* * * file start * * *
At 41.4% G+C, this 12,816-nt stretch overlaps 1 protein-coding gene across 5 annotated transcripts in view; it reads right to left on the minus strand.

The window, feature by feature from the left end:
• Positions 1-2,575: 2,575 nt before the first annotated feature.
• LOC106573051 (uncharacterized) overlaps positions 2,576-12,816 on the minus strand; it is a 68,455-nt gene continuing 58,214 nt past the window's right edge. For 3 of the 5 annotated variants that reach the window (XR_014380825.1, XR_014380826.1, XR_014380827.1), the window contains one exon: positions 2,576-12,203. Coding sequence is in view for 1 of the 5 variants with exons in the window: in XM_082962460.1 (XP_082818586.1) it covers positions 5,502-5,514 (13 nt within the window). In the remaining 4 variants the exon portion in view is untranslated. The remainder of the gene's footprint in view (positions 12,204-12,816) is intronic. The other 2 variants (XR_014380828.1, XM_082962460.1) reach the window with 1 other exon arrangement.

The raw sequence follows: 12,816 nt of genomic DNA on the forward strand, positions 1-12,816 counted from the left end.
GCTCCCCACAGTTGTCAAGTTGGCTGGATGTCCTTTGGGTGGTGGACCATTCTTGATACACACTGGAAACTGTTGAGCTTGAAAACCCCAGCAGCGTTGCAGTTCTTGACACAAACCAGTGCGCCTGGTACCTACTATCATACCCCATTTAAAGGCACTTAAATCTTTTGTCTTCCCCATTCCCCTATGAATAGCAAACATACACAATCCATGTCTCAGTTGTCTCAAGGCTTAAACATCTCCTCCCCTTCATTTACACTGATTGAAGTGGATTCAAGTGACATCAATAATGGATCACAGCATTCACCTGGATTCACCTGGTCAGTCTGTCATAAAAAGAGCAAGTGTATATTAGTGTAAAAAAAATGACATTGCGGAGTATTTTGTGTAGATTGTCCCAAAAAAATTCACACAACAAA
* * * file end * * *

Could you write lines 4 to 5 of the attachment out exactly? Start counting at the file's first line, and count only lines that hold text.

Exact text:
• LOC106573051 (uncharacterized) overlaps positions 2,576-12,816 on the minus strand; it is a 68,455-nt gene continuing 58,214 nt past the window's right edge. For 3 of the 5 annotated variants that reach the window (XR_014380825.1, XR_014380826.1, XR_014380827.1), the window contains one exon: positions 2,576-12,203. Coding sequence is in view for 1 of the 5 variants with exons in the window: in XM_082962460.1 (XP_082818586.1) it covers positions 5,502-5,514 (13 nt within the window). In the remaining 4 variants the exon portion in view is untranslated. The remainder of the gene's footprint in view (positions 12,204-12,816) is intronic. The other 2 variants (XR_014380828.1, XM_082962460.1) reach the window with 1 other exon arrangement.

The raw sequence follows: 12,816 nt of genomic DNA on the forward strand, positions 1-12,816 counted from the left end.